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December 18th, 2017

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Why GOP Ignores John Kasich At Its Own Peril

Mugger

By Mugger

Published Nov. 17, 2014

John Kasich

You’d think, after the lopsided Republican win in the midterm elections, that John Kasich, who won reelection by 31 points, would’ve leapt to the first tier of GOP candidates for the 2016 presidential election. He’s from the ubiquitous battleground state of Ohio; is a governor (and former nine-time Congressman) at a time—when Barack Obama’s short resume is ridiculed—when executive experience is a plus; he’s a tax-cutter and fiscal conservative; comes from a middle-class background; and is well-known in the media. Kasich is not gifted oratorically, but it’s quite possible that Obama, after a lackluster tenure has negated the “charisma” factor. And you don’t win so many elections without some expertise at connecting with voters.

Yet Kasich is only nominally mentioned as a serious contender, with most of the attention going to Sen. Rand Paul, Gov. Scott Walker, Sen. Marco Rubio, Jeb Bush and frighteningly, Sen. Ted Cruz. Ostensibly, the rap on Kasich among the GOP’s base is that he caved in on Obamacare (though he opposes the bill) by accepting federal money to expand Medicaid in Ohio. Disqualified, say some: the Republican primary voters will never nominate a man who committed such apostasy, even if he could stand the best chance in the general election against plutocrat Hillary Clinton, or whomever wins the Democratic nomination and attempts the rare feat of extending a party’s occupancy of the White House for three terms. A Kasich/Rubio ticket would be formidable—at least at this point, before extensive vetting takes place—giving the GOP solid footholds in the Midwest and Florida, with Rubio certain to improve the Party’s percentage of Hispanic voters to at least the level of George W. Bush’s two elections.

It’s too early for Kasich (or other hopefuls) to announce his intentions, but he clearly has the presidential itch: his embryonic 2000 national campaign was snuffed out when Bush, also a “compassionate conservative” was given money by the wheelbarrow without even breaking a sweat. Similarly, it’s said that if Jeb Bush runs, he’ll rake in the establishment Republican donations, again leaving Kasich in the dust. I continue to believe that Bush won’t ultimately run, despite all the hype to the contrary in the past six months: his brother is enjoying a very modest reappraisal, in the wake of Obama’s failures, but the Bush name is still poison to a huge swath of the electorate. “Democrats for Jeb” is the unlikeliest poster you can imagine.

Writing in The New York Times, nominal conservative columnist Ross Douthat clearly illustrates what I’ve outlined above. His idea is that a battle between Paul and Rubio would be best for the Party, because both men have serious visions of American policy (as opposed to Cruz, whose demagoguery on issues ranging from immigration reform to enforced cultural morality wins the day with the Christian Right, but to more rational citizens reprises, decades later, the specter of Sen. Joseph McCarthy). I’d thought that New Jersey’s bombastic Gov. Chris Christie, his state awash in red ink, along with corruption charges and a mouth that makes The Honeymooners’ Ralph Kramden look tiny, was in the national penalty box, but Douthat falls back on him as a challenger, as well as Walker, Mitt Romney, Mike Huckabee and Cruz. Kasich doesn’t even merit a mention.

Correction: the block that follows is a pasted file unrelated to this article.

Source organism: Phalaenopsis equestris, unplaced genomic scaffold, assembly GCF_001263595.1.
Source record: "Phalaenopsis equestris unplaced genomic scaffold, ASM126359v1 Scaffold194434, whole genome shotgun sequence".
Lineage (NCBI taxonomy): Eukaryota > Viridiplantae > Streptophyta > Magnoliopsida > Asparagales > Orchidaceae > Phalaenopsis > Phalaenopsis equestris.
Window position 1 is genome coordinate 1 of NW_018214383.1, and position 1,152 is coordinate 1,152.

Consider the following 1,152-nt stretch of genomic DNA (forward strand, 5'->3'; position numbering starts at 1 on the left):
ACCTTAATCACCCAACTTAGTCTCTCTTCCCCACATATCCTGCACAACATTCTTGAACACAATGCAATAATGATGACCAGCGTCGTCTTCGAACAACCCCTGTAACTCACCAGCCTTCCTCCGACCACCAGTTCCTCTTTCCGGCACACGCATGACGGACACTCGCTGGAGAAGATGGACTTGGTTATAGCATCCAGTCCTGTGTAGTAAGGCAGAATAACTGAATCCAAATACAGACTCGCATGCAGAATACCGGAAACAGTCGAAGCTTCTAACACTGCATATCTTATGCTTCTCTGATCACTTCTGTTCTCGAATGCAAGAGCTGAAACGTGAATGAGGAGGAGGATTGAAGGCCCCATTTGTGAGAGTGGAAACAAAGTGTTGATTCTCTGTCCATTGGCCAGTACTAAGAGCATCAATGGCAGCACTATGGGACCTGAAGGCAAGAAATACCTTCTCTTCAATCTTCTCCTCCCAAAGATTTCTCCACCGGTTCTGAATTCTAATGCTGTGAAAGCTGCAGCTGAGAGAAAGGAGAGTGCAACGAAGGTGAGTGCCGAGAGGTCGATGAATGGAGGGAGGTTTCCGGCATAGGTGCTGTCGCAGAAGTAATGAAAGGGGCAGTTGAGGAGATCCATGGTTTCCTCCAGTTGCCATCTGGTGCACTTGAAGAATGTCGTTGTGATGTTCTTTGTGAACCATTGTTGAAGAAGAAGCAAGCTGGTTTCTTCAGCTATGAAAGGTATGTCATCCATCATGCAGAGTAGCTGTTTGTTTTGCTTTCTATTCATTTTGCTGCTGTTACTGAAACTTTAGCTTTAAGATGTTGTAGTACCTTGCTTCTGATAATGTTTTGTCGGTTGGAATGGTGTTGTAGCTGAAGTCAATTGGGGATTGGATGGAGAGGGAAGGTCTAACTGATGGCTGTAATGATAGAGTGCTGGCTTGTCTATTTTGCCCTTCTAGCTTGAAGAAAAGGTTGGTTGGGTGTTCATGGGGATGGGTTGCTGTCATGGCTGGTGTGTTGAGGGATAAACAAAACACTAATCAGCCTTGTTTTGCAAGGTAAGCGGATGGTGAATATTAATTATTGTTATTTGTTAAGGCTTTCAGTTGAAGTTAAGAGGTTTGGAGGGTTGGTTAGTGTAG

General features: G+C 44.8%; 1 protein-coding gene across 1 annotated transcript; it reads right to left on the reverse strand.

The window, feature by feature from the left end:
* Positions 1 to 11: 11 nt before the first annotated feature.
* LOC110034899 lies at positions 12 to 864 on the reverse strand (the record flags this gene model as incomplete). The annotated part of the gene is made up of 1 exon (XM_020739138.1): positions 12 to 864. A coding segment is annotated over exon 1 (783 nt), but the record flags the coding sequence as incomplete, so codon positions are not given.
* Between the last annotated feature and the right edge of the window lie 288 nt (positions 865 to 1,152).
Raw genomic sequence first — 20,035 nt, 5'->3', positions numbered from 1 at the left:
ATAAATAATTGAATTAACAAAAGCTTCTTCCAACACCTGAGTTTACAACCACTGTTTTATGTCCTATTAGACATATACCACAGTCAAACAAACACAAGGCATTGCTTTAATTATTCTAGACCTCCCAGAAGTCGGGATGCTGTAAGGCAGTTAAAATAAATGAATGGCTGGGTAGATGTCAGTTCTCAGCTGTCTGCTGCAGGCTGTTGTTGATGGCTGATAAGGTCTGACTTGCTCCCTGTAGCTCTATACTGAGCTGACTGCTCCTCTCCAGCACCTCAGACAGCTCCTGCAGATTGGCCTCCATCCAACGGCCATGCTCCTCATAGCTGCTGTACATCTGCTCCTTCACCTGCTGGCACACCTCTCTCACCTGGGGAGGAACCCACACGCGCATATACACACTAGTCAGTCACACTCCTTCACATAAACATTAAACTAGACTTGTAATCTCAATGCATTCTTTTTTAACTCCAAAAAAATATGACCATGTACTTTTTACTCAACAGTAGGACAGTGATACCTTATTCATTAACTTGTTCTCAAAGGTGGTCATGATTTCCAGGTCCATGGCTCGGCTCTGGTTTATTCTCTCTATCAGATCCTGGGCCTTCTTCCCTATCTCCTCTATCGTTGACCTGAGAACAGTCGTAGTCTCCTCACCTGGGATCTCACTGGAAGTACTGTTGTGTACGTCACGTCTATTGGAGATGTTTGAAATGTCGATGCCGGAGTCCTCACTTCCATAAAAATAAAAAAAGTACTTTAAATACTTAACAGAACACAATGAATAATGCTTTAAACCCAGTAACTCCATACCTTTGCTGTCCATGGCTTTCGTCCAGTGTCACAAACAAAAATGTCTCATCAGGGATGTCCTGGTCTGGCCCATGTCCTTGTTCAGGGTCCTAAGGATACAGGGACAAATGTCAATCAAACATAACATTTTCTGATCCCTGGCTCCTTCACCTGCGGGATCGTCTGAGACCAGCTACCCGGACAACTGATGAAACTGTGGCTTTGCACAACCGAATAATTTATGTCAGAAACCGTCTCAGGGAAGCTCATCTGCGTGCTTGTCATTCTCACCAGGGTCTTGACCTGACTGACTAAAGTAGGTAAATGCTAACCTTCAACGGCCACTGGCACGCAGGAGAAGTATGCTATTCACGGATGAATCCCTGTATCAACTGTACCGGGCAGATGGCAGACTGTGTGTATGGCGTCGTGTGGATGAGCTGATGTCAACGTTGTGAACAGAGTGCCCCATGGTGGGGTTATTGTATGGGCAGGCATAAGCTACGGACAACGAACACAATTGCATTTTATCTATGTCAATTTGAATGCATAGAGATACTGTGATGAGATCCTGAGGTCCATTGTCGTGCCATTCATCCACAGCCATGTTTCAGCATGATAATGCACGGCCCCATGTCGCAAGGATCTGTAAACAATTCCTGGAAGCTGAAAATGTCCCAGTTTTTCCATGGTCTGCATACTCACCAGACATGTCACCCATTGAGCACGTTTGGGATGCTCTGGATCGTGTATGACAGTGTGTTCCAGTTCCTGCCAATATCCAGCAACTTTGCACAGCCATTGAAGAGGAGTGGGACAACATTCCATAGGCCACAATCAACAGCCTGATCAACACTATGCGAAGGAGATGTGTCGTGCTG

This is nut of Douthat’s argument for a Paul-Rubio showdown:

I admire Paul’s outreach to minority voters, and I was very skeptical of the immigration bill Rubio shepherded through the Senate last year. But I have agreed with practically every domestic policy stance the Florida senator has taken since, and his reform agenda seems more sensible on substance and more plausible than Paul’s more stringent libertarianism. But then on foreign policy my sympathies reverse. Paul’s ties to his father’s more paranoid worldview are problematic, but the realism and restraint he’s championing seem wiser than the G.O.P.’s frequent interventionist tilt… I have to imagine that with [a Rubio administration] there’s reason to worry we’d get incaution and quagmire instead… Rubio’s record and statements are more in line with the neoconservatism of the Bush era. 

Right now, we have no real idea about Kasich’s foreign policy beliefs (or those of Scott Walker, either), but should he run there’s no doubt a global “fact-finding mission” will be in the offing, probably before next June—again depending on Jeb Bush’s decision.

Does Kasich deserve the dreaded label RINO aimed at him by Republican purists? Hardly. He’s pro-life and anti-gay marriage (although he doesn’t emphasize them); an enemy of unions; a private-sector job creator; and balances budgets. If his refusal to demonize the poor is an electoral handicap among some conservatives, then it’s likely the Democratic candidate wins in two years.

The other day I asked two liberal D.C.-based political reporters what Republican candidate the Democrats feared the most. Both said Jeb Bush. One of them amplified: “Kasich may be the most electable, but I don’t see him getting that far. His bleeding-heart comments justifying Medicaid are anathema in the [GOP] primary.”

I like and respect both reporters, but think that’s pre-Nov. 4 thinking. The main takeaway from the 2014 midterms—aside from widespread Obama fatigue—is that Republicans (and their donors) are intent on taking back the White House. Unless, Kasich has some disqualifying skeleton, he could be the Party’s best bet.

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JWR contributor "Mugger" -- aka Russ Smith -- is the editor-in-chief and CEO of SpliceToday.com. His column has appeared in JWR since 1998.

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